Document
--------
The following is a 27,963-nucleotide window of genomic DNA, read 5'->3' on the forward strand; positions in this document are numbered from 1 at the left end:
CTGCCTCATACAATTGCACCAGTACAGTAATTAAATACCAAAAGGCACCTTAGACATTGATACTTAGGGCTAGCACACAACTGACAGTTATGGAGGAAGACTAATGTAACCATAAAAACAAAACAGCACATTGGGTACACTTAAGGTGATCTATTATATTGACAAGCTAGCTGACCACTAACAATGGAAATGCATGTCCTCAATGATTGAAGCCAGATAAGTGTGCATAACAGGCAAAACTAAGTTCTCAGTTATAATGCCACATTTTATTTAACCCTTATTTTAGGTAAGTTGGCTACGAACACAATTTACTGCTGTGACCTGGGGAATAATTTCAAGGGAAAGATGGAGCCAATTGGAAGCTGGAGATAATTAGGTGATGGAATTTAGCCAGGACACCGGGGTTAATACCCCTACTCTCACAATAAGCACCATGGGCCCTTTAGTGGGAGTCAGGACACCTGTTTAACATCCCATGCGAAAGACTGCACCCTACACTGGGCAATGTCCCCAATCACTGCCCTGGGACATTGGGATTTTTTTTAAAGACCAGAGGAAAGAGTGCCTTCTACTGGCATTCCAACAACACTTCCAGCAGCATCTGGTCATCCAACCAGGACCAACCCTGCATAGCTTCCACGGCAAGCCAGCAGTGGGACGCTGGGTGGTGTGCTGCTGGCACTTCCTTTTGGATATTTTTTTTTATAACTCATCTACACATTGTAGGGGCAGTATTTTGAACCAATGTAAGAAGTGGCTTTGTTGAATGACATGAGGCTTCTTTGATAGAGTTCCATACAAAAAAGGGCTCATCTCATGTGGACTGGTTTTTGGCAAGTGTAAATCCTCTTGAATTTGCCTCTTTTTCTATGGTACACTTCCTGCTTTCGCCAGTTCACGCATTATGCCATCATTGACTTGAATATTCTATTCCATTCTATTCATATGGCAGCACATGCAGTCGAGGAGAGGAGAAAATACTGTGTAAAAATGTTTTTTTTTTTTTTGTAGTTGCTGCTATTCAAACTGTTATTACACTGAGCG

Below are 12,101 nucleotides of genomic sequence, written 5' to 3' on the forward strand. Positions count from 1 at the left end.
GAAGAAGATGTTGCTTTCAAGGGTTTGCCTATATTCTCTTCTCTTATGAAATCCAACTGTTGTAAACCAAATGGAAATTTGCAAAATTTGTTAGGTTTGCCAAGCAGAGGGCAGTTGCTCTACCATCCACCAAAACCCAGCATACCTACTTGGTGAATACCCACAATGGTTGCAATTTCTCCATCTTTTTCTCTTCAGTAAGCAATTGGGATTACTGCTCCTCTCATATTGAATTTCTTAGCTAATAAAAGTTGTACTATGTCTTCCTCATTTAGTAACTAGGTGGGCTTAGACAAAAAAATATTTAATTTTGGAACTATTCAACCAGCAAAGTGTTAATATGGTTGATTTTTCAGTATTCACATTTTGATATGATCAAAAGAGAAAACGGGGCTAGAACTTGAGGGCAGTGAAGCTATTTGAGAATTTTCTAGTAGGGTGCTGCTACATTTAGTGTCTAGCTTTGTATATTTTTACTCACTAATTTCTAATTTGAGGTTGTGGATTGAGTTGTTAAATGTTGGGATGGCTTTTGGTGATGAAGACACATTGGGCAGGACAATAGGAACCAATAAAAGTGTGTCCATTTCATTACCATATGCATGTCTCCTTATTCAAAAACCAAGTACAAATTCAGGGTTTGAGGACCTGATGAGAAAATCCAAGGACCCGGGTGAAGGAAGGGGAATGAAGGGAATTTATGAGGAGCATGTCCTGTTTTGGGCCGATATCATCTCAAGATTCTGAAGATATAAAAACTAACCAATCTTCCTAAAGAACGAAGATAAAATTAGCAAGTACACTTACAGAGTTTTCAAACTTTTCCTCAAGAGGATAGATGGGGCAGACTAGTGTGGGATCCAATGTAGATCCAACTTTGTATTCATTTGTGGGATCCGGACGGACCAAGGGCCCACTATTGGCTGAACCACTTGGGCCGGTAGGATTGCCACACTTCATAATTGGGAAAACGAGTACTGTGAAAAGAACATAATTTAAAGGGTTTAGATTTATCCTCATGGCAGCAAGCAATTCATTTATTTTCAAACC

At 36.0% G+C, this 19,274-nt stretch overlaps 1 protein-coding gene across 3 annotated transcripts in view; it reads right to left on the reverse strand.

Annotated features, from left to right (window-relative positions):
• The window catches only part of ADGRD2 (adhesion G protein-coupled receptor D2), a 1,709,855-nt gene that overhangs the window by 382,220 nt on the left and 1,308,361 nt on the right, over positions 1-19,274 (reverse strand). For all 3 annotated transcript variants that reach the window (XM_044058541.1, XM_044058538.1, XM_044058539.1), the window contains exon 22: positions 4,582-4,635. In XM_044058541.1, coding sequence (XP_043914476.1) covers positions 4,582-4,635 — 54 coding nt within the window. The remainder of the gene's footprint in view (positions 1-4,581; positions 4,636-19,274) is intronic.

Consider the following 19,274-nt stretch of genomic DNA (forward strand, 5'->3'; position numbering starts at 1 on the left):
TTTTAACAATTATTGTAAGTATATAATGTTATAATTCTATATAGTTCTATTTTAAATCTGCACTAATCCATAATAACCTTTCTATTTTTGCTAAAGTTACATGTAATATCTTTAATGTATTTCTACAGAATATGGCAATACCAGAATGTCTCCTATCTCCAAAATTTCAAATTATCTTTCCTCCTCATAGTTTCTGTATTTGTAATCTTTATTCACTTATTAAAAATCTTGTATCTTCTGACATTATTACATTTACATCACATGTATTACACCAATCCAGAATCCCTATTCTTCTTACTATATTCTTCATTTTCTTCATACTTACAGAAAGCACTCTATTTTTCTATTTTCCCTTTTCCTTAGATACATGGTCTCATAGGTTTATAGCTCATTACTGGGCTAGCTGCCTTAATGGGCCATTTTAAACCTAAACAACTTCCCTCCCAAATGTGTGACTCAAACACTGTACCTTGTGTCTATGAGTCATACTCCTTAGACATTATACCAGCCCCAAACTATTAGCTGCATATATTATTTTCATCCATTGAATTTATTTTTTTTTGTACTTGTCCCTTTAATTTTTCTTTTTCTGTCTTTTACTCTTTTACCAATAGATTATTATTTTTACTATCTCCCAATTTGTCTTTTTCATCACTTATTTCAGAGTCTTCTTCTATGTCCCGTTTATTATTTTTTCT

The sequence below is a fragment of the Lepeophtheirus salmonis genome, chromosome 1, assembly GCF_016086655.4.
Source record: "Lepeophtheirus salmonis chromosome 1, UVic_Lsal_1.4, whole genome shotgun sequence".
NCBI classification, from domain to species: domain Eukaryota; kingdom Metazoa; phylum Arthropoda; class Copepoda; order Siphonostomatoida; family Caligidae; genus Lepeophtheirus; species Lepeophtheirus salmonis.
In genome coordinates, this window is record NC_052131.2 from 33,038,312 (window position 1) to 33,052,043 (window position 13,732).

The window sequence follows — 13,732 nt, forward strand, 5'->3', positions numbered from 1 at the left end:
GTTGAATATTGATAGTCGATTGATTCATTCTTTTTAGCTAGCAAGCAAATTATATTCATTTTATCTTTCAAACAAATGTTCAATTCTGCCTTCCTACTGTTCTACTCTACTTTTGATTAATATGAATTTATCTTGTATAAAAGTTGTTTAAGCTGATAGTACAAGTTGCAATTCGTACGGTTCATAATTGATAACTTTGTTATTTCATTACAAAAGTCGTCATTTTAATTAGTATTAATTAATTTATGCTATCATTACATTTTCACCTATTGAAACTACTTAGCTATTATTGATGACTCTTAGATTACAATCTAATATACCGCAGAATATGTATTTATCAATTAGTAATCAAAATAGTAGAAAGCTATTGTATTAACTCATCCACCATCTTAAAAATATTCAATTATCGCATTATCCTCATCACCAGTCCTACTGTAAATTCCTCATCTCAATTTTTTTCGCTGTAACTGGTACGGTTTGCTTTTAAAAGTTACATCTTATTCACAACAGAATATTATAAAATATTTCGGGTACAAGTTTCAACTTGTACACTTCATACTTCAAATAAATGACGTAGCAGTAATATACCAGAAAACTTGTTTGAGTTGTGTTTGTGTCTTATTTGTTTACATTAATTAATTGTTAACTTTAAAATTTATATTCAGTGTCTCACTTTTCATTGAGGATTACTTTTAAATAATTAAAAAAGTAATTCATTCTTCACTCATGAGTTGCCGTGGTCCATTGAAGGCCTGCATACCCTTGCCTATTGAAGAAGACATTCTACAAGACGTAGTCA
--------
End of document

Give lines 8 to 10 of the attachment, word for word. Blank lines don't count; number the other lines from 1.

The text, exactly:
Consider the following 19,274-nt stretch of genomic DNA (forward strand, 5'->3'; position numbering starts at 1 on the left):
TTTTAACAATTATTGTAAGTATATAATGTTATAATTCTATATAGTTCTATTTTAAATCTGCACTAATCCATAATAACCTTTCTATTTTTGCTAAAGTTACATGTAATATCTTTAATGTATTTCTACAGAATATGGCAATACCAGAATGTCTCCTATCTCCAAAATTTCAAATTATCTTTCCTCCTCATAGTTTCTGTATTTGTAATCTTTATTCACTTATTAAAAATCTTGTATCTTCTGACATTATTACATTTACATCACATGTATTACACCAATCCAGAATCCCTATTCTTCTTACTATATTCTTCATTTTCTTCATACTTACAGAAAGCACTCTATTTTTCTATTTTCCCTTTTCCTTAGATACATGGTCTCATAGGTTTATAGCTCATTACTGGGCTAGCTGCCTTAATGGGCCATTTTAAACCTAAACAACTTCCCTCCCAAATGTGTGACTCAAACACTGTACCTTGTGTCTATGAGTCATACTCCTTAGACATTATACCAGCCCCAAACTATTAGCTGCATATATTATTTTCATCCATTGAATTTATTTTTTTTTGTACTTGTCCCTTTAATTTTTCTTTTTCTGTCTTTTACTCTTTTACCAATAGATTATTATTTTTACTATCTCCCAATTTGTCTTTTTCATCACTTATTTCAGAGTCTTCTTCTATGTCCCGTTTATTATTTTTTCT

The sequence below is a fragment of the Lepeophtheirus salmonis genome, chromosome 1, assembly GCF_016086655.4.